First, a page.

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at·ti·tude (ătĭ-td, -tyd)
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n.
1.
a. A manner of thinking, feeling, or behaving that reflects a state of mind or disposition: has a positive attitude about work; kept a dignified attitude throughout the crisis.
b. Arrogant or aggressive disposition or behavior: One customer with a lot of attitude really tried my patience.
2.
a. A position of the body or manner of carrying oneself: stood in a graceful attitude. See Synonyms at posture.
b. A position similar to an arabesque in which a ballet dancer stands on one leg with the other raised either in front or in back and bent at the knee.
3.
a. The orientation of an aircraft's axes relative to a reference line or plane, such as the horizon.
b. The orientation of a spacecraft relative to its direction of motion.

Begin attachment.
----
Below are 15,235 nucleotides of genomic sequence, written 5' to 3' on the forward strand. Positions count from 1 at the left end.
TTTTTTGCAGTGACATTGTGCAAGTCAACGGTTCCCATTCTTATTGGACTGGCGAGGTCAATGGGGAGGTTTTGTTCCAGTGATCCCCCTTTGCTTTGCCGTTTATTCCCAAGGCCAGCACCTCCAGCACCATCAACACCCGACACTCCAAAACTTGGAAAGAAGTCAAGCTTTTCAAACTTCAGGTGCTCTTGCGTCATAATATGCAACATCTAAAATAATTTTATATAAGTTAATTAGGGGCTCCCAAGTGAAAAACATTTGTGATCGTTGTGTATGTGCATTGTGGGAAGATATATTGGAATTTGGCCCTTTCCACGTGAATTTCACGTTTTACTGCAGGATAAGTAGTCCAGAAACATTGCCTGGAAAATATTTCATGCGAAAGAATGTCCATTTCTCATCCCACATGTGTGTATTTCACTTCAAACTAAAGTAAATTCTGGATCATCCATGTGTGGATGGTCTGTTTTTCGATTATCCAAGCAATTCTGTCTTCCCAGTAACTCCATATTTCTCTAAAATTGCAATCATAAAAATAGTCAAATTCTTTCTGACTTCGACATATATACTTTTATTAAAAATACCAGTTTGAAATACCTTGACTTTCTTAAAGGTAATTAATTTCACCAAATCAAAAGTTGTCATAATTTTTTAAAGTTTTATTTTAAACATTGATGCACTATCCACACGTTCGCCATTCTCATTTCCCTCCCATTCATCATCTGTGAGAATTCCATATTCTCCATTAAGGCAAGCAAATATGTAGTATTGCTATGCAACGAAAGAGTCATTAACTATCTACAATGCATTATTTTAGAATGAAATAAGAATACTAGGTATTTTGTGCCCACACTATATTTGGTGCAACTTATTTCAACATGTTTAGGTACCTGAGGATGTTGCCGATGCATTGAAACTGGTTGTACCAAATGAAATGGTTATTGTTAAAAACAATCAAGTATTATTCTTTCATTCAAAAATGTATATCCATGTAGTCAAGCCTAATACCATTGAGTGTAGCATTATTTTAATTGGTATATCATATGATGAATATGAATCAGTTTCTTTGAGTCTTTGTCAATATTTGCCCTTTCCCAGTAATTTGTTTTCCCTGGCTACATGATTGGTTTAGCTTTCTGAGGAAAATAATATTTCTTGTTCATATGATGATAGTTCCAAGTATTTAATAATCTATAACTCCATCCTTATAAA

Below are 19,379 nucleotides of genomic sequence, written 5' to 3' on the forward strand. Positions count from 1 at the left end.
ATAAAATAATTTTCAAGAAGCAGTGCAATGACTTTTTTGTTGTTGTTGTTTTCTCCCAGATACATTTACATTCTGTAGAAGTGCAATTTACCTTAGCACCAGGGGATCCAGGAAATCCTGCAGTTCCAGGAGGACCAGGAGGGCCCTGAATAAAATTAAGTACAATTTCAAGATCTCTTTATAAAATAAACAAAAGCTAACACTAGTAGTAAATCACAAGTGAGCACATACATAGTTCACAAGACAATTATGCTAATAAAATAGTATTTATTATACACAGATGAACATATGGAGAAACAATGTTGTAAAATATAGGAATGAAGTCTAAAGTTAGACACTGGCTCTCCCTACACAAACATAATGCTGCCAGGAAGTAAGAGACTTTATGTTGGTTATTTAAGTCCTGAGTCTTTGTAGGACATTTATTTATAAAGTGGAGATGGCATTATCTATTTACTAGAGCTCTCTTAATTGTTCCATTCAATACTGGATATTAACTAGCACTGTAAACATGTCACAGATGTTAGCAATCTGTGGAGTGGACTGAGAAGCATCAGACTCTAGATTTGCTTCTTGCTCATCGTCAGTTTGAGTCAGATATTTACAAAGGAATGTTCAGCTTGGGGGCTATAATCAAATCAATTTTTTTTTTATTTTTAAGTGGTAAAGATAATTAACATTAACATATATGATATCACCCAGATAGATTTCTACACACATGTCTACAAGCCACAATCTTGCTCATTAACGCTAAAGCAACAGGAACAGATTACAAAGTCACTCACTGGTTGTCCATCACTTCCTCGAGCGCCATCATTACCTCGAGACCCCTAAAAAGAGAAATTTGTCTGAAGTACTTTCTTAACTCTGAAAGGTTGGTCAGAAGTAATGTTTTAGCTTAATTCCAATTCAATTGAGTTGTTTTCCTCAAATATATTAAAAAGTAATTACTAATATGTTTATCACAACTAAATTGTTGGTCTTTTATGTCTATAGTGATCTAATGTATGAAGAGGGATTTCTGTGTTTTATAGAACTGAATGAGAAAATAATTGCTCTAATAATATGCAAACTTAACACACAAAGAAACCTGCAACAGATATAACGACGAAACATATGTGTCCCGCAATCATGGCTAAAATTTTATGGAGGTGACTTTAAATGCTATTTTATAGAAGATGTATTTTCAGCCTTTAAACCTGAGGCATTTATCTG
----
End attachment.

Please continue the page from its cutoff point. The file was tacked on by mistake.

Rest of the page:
[French, from Italian attitudine, from Late Latin aptitūdō, aptitūdin-, faculty; see APTITUDE.]

atti·tudi·nal (-tdn-əl, -tyd-) adj.
atti·tudi·nal·ly adv.
(click for a larger image)
attitude
front attitude en pointe

The American Heritage® Dictionary of the English Language, Fifth Edition copyright ©2020 by Houghton Mifflin Harcourt Publishing Company. All rights reserved.
 

Indo-European & Semitic Roots Appendices

    Thousands of entries in the dictionary include etymologies that trace their origins back to reconstructed proto-languages. You can obtain more information about these forms in our online appendices:

    Indo-European Roots

    Semitic Roots

    The Indo-European appendix covers nearly half of the Indo-European roots that have left their mark on English words. A more complete treatment of Indo-European roots and the English words derived from them is available in our Dictionary of Indo-European Roots.

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